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Round & round

Many, many years ago, I did a favour for a neighbour and in return he gave me a bottle of red wine. Some time later he was chatting about this boutique vineyard he’d visited and oh, he said, did you like that wine?

At this point my then-boyfriend leaned in apologetically & whispered, “Well, we don’t actually drink.”

“You don’t drink?” hooted my neighbour, “But how do you cope?!”

Life being what it is (ie. curious), shortly thereafter we began drinking. (I guess you could say our unspoken answer to our neighbour’s question must’ve been ‘ok, yeah, good point’.) We even went to an adult ed. course on ‘wine appreciation’. We drank, went to tastings, asked advice, & learned phrases like ‘nosing’ & ‘wet dog’ & ‘undernotes’. We learned how to spot if a wine had ‘legs’, & we even learned to appreciate the sensation of pickling on the inside of your mouth, up against your teeth, that indicates ‘strong tannins’ & therefore age-potential.

What I like most about my (strictly amateur & still very much under-developed) appreciation of wine is being able to use more than just my sense of sight. Sight, I use everyday, for everything. I read, I write, I design web sites, I watch TV, I walk down the street. But to spend time *smelling* deeply & *tasting* fully … well, it’s just a treat. It’s a way to be in the moment, to focus on the ‘now’. It’s even a form of meditation, if you follow that whole ‘mindfulness’ school of thought.

And if I sound defensive here, it’s because I am. A little. Wine appreciation has a reputation for pretension. But I think the truth is it’s just the opposite. I think it’s earthy and real. I think it’s a way to focus inwards on your body’s sensations and to feed those sensations through your brain and turn them into words. It’s sensual. Kinda — dare I say — sexy.

So it was I approached Sideways with interest. Sideways features wine enthusiast & unpublished novelist* Miles (played by Paul Giamatti — & if you’re thinking this is a character I could relate to then let me just say oh, yeah) and all-round doofus playboy & occasional actor Jack (Thomas Haden Church). By sheer coincidence, I happened to be a fan of both these guys before I’d even heard of this film.

But I was worried, too. You know how sometimes you’re looking forward to something, & you’ve been looking forward to it for so long (waiting for it to arrive in your country, for example) that you figure you can’t be anything but disappointed? Yeah. I didn’t want to be disappointed. I hate disappointment. I tried to steel myself.

I didn’t have to, because I loved Sideways. I loved its richness & depth, I loved Paul Giamatti’s face, his rolling eyes & deadpan expression & the one moment where he actually _laughs_. I loved Church’s good-humoured goofiness & his weird walk (he walks kinda jerkily, right? I’m not imagining it, am I?) & his undaunted references to sex. I loved that the female characters were interesting & well-rounded & likeable without being at all sappy or shrewish or otherwise cliché.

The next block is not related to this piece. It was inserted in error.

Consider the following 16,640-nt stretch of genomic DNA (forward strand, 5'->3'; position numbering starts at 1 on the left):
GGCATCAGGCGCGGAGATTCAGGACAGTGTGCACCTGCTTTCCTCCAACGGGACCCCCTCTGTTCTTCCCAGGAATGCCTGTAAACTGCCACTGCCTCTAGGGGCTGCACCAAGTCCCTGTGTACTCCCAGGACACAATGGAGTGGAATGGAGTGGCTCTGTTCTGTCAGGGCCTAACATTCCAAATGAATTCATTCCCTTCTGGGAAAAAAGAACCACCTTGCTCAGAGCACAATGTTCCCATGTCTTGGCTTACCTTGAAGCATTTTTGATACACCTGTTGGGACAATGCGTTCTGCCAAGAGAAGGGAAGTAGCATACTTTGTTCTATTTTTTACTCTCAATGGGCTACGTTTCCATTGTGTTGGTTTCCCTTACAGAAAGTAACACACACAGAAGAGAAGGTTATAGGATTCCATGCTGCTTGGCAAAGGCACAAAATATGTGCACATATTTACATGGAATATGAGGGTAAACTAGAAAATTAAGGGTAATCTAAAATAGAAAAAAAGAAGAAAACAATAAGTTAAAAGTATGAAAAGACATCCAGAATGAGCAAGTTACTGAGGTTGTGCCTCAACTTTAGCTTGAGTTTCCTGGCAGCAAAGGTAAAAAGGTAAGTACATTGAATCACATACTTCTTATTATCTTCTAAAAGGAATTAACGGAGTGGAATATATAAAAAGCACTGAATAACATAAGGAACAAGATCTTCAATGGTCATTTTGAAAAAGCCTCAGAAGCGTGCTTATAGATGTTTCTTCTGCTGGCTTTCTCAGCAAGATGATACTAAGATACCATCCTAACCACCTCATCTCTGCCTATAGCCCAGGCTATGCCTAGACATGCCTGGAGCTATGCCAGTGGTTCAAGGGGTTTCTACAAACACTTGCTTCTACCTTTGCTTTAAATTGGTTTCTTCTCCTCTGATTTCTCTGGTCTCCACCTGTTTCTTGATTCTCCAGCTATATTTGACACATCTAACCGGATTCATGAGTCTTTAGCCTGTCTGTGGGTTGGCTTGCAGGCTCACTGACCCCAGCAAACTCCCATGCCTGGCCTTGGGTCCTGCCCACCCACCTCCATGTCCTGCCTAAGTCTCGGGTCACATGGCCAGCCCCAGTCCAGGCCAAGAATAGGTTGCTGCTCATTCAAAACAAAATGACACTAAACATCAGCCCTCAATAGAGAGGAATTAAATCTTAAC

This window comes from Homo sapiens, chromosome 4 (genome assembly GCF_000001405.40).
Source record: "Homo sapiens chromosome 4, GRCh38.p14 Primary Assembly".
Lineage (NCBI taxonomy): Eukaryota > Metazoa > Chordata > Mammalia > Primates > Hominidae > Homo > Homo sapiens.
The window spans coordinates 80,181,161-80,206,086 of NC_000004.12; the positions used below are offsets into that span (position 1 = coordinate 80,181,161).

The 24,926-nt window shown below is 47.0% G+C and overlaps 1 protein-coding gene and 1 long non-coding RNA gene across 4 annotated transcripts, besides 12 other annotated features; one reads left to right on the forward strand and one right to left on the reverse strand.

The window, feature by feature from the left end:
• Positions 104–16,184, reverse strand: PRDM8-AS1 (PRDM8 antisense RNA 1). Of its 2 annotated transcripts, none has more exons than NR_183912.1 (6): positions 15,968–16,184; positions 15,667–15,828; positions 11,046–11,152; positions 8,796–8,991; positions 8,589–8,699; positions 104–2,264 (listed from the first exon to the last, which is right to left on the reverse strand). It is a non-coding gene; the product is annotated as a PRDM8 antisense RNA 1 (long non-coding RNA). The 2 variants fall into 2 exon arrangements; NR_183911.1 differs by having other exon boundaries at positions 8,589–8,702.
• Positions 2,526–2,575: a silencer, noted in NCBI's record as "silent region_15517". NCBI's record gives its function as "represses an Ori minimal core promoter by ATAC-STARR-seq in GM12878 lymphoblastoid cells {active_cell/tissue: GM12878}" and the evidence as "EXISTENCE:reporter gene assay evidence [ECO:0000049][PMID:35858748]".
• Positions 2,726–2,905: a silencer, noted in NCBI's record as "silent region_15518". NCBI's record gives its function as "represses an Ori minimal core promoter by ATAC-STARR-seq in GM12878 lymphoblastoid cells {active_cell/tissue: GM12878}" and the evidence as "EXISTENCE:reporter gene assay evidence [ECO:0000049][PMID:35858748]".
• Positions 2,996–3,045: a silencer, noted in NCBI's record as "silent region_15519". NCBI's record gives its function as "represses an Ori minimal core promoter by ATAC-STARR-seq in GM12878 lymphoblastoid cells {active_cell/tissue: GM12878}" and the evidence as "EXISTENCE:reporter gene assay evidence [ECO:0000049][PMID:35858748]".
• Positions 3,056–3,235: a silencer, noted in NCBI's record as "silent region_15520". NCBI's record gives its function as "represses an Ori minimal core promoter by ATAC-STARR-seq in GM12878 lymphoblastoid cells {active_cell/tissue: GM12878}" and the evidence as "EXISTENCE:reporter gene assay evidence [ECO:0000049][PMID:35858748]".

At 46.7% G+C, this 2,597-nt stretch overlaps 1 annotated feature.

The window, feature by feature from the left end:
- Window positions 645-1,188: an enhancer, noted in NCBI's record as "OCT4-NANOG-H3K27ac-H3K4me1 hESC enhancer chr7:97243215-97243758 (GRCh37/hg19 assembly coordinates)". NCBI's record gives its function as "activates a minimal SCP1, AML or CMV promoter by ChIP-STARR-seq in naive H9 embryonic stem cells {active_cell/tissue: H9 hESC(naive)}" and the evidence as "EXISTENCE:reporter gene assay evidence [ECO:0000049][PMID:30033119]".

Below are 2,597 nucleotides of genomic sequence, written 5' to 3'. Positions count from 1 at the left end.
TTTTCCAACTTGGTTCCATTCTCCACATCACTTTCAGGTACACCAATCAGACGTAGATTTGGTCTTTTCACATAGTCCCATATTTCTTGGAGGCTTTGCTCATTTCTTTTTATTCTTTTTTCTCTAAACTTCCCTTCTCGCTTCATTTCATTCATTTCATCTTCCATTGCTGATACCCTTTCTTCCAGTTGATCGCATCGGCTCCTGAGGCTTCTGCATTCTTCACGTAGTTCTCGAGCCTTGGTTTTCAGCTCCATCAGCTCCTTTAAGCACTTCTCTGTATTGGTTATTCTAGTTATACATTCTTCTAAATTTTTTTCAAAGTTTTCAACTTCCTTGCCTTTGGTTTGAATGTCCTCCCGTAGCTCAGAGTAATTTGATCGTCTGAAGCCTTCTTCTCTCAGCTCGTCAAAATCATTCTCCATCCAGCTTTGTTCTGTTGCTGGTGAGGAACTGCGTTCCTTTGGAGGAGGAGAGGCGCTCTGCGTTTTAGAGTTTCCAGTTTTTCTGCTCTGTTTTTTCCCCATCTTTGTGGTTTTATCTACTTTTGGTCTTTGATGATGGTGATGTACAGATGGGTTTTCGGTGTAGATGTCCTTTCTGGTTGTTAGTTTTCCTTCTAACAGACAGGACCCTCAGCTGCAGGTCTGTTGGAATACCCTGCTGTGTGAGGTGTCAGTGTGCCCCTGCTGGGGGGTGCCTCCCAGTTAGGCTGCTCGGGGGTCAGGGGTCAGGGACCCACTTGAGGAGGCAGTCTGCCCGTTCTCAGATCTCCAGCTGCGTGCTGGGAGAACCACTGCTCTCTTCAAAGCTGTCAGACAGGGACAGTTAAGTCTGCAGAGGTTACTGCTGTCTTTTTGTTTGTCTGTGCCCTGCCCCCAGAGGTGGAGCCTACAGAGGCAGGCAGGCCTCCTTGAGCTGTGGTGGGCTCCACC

And I loved Miles’ monologue on pinot grapes, & Jack’s consistent positiveness about everything he tasted (“I like it” — said cheerfully & without defensiveness). I loved the friendship of the two men — Giamatti’s begrudging acceptance, Church’s cheerful lack of realism. Light & dark. I loved *moments* in this film. Like the moment the two of them career down a hill, the moment Giamatti pulls away from the touch of a woman, the moment … ah, you sorta have to see them.

There were also some dark times. Miles is battling depression — sometimes quite dramatically — & both of them seem to have rather … er, shall we say … ‘individual’ moral codes. They are flawed. You could even say corrupted. Yet they’re also redemptively loyal. To each other, at least. Light, I say again, and dark.

I walked out of the cinema wondering if I’d already seen my favourite movie of ’05.

The next day, I had a hard time coming up with a reason for liking it so much. The movie stuck in my head almost because it refused to stick in my head.

Unlike most of my favourite movies — & even some movies I’ve disliked — I had nothing to say about it (apart from ‘yeah, it’s good, go see it’). Where were its themes, I wondered. Where were the ideas & lessons I normally take away with me? It seemed to have such *life* in it, and yet it left me with nothing to talk about.

The only idea I could place initially was that to fall in love requires hope. And that hope is sometimes stupid. (See? Light & dark.)

Perhaps the reason I have nothing much to say is because the movie itself says it all. Though that doesn’t feel quite right either.

So, I guess if I am trying to add something to the phrase ‘yeah, it’s good, go see it’, I would have to say that I sorta think of Sideways as a grown-up film. It’s not all childish optimism, it’s not all teen angst. It’s about being older than that, and about making do, & about acceptance — knowing when to accept & when not to. Knowing when to roll with the punches, knowing when to stop rolling & get back up. Or maybe it’s not about knowing, it’s about doing anyway, carrying on in the face of personal doubt. Maybe it’s about the journey. And knowing that there isn’t a ‘right’ way or time or reaction. There’s just life. And you. And what you do with it.**

* Some sites refer to Miles as a ‘failed writer’, but I don’t see him as failed at all. Unsold, yes, but not failed. Though Miles (as writer) & Jack (as actor) have decidedly not prospered professionally, they have not — quite — given up.

** And now I find I actually had quite a bit to say.